Thanks for visiting. This is the bare beginnings of our exploration of the use of Google Maps to display publicly available data. We cut our teeth doing this sort of mapping nearly a decade ago with our Santa Cruz Toxic Release Inventory - the very first of these sorts of maps of the U.S. This initial effort caught the attention of Environmental Defense (then Environmental Defense Fund) and we were subsequently hired to do the first two years of the maps for their Scorecard project. Later we did the the EcoMaps for SVTC.
These were all very difficult jobs to do and included a lot of time-consuming custom programming and/or costly licenses for mapserver software.
Along Comes Google
Google maps has changed this situation. The power of displaying data geographically is now much easier and less expensive to do. Our minds are "boggling" right now at the possibilities. We thought we'd show you this work-in-progress prototype of Toxic Release Inventory (TRI) mapping of Humboldt County, CA where we are based. We also intend to show you how we do it. So return often. Thanks!
Using the TRI Maps
The Google Maps interface makes navigating quite straightforward. On the left there is a vertical slider that you can use to zoom in and out. Alternatively, you can use the "+" and "-" buttons for zooming. Above this there are 4 arrows pointing North, South, East and West. Use these to pan.
When you first see the map, it is zoomed out quite a bit so that all the facilities in the county are displayed. When you click on an icon two things happen. First, a window opens with brief information about the facility and a link for "more detailed information." Second, the map centers on that facility. If you want to zoom in and see the location of the facility on a more detailed map, now is the time. The zoom controls will take you right into a detailed view.
We have a second version of this map. Rather than just holding the mouse over an icon, you must click the icon to open the information window. Give it a try and let us know what you think.
Play around. Both versions are quite intuitive.
Satellite Views - See the Facility
You can also see the facility itself. At any point during your navigation you can click on "satellite" or "hybrid." Check them out - you'll be amazed. click on "map" again to return to the street map.
Learning More About Facility & Health Effects
When you move your mouse pointer over an icon, an information window opens up. At the bottom of the window is a link for "more detailed information." Click this and you will find more information about the facility. If you click the links to RTK Net, you'll find even more including the names of the chemicals released and health effect data provided by Environmental Defense.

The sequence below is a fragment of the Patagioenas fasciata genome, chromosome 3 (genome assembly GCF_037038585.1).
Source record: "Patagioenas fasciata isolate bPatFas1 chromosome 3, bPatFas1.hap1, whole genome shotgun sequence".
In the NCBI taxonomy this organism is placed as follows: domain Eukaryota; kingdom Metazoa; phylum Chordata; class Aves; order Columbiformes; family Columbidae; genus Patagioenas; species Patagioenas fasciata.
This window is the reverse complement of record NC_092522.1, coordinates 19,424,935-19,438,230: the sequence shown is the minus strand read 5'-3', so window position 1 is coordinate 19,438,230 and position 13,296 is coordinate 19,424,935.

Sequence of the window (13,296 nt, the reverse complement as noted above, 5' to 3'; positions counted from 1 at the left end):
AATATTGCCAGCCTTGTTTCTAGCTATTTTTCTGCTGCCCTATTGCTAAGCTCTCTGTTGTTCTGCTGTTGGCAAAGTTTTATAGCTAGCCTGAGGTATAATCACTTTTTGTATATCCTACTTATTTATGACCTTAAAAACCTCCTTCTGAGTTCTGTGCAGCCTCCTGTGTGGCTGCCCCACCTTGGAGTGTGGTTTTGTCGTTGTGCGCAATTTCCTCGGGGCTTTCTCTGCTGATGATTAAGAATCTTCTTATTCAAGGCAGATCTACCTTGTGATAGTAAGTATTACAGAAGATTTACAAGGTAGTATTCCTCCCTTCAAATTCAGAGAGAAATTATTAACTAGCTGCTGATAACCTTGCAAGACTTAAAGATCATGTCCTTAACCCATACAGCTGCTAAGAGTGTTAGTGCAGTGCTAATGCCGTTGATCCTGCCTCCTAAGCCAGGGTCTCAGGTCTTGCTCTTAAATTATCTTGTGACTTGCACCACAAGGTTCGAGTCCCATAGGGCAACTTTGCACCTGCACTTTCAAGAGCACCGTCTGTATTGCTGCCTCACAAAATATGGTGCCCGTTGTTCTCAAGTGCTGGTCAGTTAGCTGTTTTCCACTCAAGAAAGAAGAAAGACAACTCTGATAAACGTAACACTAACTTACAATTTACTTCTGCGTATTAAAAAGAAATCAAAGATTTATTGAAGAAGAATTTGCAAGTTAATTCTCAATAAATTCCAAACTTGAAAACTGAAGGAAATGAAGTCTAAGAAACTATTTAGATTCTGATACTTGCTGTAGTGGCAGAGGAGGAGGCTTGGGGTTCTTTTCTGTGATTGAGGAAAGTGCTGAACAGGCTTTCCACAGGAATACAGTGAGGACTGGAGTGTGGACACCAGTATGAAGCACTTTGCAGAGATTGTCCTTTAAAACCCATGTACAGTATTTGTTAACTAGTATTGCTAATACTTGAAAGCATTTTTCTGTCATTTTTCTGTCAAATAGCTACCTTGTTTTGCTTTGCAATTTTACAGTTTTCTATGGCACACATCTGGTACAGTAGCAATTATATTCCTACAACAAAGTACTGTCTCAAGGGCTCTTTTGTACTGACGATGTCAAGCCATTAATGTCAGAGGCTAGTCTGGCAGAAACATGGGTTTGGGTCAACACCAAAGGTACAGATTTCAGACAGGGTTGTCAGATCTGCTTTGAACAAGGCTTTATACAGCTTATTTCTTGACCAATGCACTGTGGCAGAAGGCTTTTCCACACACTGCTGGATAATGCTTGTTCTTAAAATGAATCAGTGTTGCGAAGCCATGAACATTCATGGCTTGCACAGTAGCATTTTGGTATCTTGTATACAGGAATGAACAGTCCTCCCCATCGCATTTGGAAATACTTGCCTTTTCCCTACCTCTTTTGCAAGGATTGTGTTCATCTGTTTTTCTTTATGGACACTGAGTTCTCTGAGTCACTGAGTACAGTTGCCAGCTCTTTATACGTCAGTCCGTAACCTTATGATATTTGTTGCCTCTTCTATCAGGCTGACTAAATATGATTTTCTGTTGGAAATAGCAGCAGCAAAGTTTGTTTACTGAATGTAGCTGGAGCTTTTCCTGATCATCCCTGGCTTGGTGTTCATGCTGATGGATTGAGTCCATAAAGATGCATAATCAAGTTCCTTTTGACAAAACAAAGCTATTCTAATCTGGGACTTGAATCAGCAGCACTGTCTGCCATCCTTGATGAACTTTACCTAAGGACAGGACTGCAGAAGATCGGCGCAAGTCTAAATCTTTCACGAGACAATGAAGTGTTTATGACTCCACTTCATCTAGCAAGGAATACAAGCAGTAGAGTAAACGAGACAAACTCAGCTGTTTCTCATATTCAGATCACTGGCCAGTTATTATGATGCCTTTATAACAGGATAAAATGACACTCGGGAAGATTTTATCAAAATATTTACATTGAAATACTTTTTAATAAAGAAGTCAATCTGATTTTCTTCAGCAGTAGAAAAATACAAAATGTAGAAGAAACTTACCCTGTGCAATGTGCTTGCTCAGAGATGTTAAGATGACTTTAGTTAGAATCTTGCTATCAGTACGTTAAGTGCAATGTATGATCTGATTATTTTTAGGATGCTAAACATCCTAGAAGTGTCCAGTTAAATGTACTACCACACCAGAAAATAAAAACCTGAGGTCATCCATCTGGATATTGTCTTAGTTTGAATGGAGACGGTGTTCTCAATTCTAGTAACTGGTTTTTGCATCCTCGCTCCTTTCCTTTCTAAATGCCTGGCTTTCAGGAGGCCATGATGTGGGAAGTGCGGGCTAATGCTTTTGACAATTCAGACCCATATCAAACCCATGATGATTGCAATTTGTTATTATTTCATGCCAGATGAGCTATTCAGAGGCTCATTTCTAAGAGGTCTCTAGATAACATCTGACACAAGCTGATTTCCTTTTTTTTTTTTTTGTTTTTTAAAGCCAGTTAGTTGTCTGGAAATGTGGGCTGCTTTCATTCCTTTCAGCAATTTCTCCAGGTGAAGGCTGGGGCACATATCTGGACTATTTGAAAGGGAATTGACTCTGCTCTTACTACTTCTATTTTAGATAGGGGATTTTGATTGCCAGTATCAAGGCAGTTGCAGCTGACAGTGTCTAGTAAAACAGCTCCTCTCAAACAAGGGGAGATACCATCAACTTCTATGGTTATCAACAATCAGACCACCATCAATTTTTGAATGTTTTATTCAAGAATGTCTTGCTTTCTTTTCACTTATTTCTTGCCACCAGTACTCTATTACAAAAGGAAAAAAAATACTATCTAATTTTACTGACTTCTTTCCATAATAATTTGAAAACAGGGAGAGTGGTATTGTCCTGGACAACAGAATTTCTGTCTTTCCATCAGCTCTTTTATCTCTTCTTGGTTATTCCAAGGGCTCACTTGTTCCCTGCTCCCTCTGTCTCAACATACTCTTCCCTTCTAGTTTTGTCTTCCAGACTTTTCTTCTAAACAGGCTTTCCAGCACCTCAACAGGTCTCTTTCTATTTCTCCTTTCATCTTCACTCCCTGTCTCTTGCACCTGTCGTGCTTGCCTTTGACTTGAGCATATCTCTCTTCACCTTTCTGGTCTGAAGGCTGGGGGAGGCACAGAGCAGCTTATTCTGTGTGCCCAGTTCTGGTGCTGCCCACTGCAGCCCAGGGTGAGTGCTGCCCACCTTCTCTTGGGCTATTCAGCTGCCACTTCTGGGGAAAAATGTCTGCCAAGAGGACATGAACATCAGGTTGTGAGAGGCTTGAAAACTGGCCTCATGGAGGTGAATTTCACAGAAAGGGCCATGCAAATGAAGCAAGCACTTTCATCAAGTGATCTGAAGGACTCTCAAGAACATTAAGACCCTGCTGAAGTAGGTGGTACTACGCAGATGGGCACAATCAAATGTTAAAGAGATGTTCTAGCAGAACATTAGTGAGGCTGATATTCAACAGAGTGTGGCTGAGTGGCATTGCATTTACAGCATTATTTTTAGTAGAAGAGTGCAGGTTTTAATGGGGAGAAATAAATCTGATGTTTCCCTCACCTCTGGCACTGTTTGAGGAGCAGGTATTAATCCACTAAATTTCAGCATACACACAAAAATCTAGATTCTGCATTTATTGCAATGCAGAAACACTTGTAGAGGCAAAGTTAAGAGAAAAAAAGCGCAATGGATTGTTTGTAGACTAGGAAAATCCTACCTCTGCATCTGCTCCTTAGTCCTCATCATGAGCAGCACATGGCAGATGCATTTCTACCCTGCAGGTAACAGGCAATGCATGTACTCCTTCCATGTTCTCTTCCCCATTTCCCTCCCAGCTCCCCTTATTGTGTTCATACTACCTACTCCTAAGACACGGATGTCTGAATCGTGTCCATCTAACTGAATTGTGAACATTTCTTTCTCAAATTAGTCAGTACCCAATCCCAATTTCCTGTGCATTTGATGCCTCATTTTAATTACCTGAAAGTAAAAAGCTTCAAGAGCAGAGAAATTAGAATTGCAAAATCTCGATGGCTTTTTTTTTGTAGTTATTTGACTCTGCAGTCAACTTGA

About the Toxic Release Inventory
Releases of billions of pounds of toxics are reported to the EPA by thousands of facilities each year. Each facility self-reports their releases and their geographical location (longitude and latitude). Now this is where the work comes in. For some reason, even now with the advent of cheap GPS receivers, the locational data reported is often incorrect. Many of the facilities that we mapped here were miles from their actual location until we did the work to locate them accurately. I've always wondered -- if they can't get this right, have they gotten their releases right? EPA also supplies, in some cases, a "preferred latitude" and "preferred longitude" but these are often inaccurate as well.
To learn more about the Toxic Release Inventory, visit RTK Net and EPA's TRI website.
I'd love to hear your thoughts and questions, so email me and I'll get right back to you. Thanks again for visiting.
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Michael R. Meuser
Data Research & GIS Specialist
MapCruzin.com is an independent firm
specializing in GIS project development and data research.
We created the first U.S. based
interactive toxic chemical facility
maps on the internet in 1996 and we
have been online ever since. Learn more about us and our services.
Have a project in mind? If you have data, GIS project or custom shapefile needs contact Mike.
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